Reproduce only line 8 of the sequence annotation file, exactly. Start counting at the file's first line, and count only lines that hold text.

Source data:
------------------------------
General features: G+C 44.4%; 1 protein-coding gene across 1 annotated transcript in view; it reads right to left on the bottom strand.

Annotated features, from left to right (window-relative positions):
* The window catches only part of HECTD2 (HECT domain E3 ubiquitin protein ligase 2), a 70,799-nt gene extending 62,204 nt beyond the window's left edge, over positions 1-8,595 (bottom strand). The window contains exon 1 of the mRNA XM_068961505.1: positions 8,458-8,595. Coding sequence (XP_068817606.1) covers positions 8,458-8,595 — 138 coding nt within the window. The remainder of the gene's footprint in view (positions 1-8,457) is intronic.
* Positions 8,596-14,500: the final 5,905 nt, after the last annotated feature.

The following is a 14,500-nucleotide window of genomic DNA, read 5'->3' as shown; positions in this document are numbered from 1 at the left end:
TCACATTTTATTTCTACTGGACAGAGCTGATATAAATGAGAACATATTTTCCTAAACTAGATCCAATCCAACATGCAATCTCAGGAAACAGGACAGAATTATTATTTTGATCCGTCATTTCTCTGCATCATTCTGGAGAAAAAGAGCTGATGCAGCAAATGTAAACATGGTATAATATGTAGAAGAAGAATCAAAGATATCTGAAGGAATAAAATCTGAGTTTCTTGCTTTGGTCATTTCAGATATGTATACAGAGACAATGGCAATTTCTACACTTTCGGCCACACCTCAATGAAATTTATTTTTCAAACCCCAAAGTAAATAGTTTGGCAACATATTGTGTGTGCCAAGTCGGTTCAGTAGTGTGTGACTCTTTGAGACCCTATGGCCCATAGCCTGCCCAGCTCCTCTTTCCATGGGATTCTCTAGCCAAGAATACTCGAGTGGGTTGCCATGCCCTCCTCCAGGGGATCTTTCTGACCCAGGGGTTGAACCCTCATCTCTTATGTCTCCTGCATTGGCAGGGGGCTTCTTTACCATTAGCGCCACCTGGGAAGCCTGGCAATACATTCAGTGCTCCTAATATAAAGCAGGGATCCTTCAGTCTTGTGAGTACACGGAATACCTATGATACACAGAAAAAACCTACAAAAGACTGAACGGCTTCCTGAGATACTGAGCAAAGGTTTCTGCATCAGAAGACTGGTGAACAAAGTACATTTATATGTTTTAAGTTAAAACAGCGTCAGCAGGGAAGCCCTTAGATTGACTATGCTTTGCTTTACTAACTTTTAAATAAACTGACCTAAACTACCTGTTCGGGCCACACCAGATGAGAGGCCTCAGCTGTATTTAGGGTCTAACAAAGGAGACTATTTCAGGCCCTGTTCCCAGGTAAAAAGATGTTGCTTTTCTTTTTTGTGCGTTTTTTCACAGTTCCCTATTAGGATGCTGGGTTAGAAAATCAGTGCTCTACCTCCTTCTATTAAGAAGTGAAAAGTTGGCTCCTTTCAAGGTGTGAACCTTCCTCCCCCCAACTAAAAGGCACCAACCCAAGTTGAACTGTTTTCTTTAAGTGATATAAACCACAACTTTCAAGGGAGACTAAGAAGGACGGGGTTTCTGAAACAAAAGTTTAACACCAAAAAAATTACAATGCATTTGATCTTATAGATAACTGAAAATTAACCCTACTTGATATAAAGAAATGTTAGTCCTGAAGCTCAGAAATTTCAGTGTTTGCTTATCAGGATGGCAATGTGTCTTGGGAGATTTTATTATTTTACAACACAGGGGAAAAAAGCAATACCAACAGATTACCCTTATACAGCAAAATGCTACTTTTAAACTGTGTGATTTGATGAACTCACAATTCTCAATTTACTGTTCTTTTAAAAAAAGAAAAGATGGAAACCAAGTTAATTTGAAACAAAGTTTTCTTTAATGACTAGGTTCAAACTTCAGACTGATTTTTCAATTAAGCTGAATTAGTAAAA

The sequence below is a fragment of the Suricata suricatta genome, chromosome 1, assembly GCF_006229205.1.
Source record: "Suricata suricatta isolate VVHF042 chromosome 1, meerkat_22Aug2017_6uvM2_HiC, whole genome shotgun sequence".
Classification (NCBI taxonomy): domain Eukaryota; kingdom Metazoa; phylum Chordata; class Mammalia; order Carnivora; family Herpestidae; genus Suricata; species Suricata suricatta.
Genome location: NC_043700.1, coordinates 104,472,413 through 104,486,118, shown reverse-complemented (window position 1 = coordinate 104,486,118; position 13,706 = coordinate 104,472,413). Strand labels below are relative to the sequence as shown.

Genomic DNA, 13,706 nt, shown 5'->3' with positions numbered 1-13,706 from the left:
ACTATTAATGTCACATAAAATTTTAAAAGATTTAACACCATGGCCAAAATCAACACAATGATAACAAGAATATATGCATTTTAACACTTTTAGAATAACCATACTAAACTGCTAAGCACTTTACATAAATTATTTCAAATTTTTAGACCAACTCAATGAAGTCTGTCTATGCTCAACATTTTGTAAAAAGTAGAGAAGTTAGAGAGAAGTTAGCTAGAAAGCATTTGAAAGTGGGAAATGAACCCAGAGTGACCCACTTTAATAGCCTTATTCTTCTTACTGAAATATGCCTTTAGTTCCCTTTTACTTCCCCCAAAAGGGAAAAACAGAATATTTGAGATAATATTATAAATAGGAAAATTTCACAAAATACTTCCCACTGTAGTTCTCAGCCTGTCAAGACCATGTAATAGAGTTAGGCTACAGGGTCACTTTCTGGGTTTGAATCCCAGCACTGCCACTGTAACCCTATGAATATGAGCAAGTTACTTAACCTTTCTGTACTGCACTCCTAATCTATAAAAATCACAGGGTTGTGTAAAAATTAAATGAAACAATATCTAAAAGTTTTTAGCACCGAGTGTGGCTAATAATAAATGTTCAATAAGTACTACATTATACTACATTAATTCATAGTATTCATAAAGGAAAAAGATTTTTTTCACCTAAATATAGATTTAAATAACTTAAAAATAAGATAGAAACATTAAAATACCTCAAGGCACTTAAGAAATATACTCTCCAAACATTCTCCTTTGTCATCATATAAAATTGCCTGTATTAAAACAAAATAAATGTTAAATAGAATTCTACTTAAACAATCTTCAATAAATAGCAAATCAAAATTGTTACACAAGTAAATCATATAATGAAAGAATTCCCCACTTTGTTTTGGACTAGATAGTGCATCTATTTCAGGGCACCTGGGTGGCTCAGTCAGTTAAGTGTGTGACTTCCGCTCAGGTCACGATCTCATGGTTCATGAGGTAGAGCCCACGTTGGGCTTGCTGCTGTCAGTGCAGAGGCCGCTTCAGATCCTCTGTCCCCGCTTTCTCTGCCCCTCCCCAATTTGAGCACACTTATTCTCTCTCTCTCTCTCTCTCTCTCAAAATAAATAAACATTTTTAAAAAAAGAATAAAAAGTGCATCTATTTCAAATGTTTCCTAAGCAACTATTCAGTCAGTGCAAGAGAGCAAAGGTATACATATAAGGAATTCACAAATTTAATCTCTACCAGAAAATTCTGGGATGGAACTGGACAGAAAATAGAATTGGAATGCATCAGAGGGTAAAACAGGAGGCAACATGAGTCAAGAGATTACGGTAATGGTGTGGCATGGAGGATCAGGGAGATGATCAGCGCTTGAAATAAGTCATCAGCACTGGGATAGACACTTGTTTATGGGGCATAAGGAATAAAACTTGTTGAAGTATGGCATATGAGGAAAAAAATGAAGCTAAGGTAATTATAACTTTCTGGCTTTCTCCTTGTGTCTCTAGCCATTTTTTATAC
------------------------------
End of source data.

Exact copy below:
Source record: "Suricata suricatta isolate VVHF042 chromosome 1, meerkat_22Aug2017_6uvM2_HiC, whole genome shotgun sequence".